I am often asked this when meeting a new client who has acquired his or her first GSD, and want to know the best sport or hobby to pursue with the new wonder dog. Versatility is a hallmark of our breed. German shepherd dogs are very good at lots of things. From herding to tracking, protection, service work, search and rescue, to nosework, competitive obedience , therapy work and agility to name a few, GSDs can and often do excel. In most cases the only limitation is the commitment and energy of the handle.
Most often I am asked whether owners shoud do “protection training” with their dogs. The truth is most dogs and certainly good German shepherd dogs are naturally protective of their families. In fact this is the trait that often gets them into trouble. So the answer is, first have complete control with your dog, assess your family situation, and ask yourself whether you have the time and commitment to follow through with the intensive training and control work this requires. The main components in schutzhund are obedience and control. Its not a matter of tying the dog to a fence and teasing him until he bites.
For a family dog, early obedience, socialization and manners are a must. I often tell clients that few things are impressive to a visitor as your answering the door with a calm focused well behaved GSD you call to your side from his resting place. The caller may wonder “ what else does he do that she tells him?”
So, while I have trained and handled police and schutzhund dogs, and continue to do that work with my own dogs, I do it as a professional and as a competitive sport, and know that it is a tremendous commitment and responsibility. It is a sport for dog trainers.
The best thing you can do with your dog is something you both enjoy. You can search videos on YouTube, or go in person to trials and shows, and start something. You aren’t going to be great at it the very first time. Most sports and hobbies take time to learn and you’ll probably need help along the way.
I know I was inspired to start training when I saw war dogs on TV when I was a kid, and I “borrowed” the neighbor’s dog, Mac, who was pretty much a GSD from what I could tell.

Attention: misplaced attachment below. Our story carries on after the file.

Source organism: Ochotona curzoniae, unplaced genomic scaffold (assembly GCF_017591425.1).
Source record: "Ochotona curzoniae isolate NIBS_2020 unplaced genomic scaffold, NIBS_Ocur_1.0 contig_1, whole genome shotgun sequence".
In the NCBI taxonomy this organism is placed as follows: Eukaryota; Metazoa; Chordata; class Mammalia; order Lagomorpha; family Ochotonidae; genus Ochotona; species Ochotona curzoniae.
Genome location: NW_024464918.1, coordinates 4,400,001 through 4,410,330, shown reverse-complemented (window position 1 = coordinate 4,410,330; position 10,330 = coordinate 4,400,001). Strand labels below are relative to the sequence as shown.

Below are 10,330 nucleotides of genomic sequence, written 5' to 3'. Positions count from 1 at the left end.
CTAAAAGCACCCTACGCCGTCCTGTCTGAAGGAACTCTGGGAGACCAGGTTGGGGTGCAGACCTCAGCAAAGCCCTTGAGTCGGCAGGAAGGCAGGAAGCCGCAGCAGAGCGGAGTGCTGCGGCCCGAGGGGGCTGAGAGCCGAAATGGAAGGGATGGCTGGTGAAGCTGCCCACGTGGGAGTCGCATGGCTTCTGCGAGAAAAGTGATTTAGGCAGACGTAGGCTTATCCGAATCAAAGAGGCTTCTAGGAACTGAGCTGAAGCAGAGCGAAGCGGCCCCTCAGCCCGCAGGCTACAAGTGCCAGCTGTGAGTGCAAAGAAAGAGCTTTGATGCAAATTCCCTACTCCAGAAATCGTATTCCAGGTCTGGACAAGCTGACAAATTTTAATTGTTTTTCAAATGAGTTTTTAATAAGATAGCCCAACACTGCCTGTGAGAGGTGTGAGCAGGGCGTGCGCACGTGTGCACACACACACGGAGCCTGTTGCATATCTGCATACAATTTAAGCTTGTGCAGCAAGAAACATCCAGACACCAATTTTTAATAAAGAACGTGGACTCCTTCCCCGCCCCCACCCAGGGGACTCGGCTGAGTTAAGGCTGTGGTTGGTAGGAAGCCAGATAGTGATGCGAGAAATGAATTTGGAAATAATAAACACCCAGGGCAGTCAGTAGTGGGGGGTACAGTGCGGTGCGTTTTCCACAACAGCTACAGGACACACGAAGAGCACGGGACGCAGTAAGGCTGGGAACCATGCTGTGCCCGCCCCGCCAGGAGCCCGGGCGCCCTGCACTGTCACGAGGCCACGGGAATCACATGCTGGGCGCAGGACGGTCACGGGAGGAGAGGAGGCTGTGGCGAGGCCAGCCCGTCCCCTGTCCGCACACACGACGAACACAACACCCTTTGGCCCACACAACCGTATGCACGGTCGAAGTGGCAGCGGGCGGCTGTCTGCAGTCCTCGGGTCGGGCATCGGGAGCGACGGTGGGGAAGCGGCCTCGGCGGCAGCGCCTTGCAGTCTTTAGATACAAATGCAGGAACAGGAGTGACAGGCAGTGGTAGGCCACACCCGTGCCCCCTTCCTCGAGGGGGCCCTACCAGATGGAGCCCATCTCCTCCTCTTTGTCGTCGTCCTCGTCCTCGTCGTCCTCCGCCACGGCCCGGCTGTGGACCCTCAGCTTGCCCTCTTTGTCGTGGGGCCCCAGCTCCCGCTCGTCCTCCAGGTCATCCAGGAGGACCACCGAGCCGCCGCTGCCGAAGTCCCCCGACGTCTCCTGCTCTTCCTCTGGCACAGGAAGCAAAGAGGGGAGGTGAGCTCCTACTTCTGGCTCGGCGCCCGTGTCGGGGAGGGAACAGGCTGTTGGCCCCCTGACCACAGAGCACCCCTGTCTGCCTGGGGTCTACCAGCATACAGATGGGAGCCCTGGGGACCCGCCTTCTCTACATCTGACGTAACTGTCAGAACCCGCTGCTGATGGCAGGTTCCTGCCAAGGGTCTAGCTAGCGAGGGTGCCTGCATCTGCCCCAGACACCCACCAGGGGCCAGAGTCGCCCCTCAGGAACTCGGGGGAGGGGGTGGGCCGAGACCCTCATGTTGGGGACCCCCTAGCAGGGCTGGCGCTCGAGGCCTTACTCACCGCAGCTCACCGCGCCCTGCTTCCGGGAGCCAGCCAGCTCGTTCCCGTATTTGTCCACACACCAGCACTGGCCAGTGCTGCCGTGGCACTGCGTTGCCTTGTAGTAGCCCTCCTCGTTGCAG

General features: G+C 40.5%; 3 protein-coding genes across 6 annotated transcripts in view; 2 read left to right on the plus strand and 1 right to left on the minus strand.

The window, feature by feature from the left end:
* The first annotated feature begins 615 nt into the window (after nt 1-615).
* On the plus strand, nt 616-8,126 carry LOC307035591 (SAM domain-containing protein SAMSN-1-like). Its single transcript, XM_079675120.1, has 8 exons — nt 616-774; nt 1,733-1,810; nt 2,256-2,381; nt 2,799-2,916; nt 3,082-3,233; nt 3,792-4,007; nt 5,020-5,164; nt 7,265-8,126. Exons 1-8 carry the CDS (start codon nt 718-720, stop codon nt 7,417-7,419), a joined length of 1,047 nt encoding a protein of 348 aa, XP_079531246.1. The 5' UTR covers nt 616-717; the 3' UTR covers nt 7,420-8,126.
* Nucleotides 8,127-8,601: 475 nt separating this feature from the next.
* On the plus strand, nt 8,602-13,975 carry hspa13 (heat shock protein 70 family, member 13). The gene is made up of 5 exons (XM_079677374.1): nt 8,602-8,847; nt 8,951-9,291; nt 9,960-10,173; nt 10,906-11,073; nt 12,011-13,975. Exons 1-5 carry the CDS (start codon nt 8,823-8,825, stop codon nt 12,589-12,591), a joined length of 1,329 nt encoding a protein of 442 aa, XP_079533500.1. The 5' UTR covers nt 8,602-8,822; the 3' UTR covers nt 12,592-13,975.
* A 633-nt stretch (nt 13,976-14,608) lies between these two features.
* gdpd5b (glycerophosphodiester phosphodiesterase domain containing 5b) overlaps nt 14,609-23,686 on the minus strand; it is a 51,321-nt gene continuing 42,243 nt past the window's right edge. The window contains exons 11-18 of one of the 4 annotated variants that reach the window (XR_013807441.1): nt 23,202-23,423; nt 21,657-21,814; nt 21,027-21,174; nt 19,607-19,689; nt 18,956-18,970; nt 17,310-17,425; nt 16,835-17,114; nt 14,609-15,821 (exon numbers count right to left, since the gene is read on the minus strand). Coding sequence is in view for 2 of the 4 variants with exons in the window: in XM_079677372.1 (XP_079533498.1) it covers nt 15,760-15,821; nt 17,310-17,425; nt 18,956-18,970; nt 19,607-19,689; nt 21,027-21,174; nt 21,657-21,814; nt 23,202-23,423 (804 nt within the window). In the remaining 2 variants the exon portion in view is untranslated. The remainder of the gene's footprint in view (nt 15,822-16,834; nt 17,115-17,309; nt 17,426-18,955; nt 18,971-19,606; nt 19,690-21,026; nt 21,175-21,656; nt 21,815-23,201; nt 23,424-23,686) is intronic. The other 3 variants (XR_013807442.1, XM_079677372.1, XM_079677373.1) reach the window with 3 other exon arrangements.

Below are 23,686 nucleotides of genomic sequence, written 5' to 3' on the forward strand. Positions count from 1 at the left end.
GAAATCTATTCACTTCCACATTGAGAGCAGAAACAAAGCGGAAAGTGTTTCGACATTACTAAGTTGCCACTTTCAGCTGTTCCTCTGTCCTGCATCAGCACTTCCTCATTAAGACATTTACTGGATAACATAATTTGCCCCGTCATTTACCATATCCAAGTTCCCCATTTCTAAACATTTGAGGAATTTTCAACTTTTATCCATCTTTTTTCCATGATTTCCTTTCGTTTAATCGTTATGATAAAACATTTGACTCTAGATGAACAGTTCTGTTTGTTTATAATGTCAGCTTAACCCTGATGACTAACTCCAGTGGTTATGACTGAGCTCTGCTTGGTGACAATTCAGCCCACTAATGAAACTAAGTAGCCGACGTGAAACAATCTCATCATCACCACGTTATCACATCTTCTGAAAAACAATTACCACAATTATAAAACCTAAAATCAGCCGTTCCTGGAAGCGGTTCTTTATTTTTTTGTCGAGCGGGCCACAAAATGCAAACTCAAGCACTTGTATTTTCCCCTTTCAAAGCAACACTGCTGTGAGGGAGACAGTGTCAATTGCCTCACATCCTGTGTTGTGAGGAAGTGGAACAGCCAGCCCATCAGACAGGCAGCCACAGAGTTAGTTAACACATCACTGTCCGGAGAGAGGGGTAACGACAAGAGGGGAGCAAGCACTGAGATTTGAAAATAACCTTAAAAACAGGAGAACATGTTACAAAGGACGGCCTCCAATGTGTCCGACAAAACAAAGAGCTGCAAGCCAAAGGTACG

Mac was tied to the porch all day, and I’d go over and get him, and practice the moves I saw soldiers do on TV in 1964. I taught him “ Hit the dirt” which is now called a drop on recall, and “messenger crawl” with a hand drawn map of “enemy territory” in his mouth. ( need I say that I did not play with dolls?)
I am sure my methods were clumsy and archaic, but Mac had a GSD heart if maybe a touch of sled dog in his tail, and was game for whatever I wanted him to do especially since he got to be untied from the porch and share some of my baloney sandwich. I would sneak him back each day retie him with a promise to return, until one day Mac was gone. “Went to live on a farm,” they told me, which I now understand to be adultspeak for “took him to the pound.”
That brings me to the one thing that you must do with your GSD and that is train him. Teach him basic manners. Teach him to greet people properly, not jump on them, teach him to sit and lie down when you ask, and to wait for his food; teach him to walk nicely on a loose leash, and to respect your space when a door opens. And most of all, teach him how to be relaxed and confident and calm in the presence of other dogs.
The number one reason dogs end up in the pound is bad behavior and bad behavior comes from the owners’ unwillingness to take the time to train the dog when it is young. Dogs are not born misbehaving. They are born to learn, but if no one teaches them, they make up their own rules and get into trouble.
Whether you ever intend to enter the show ring, or trial field or search for missing people, you need to teach your dog to behave. teach him the Basics.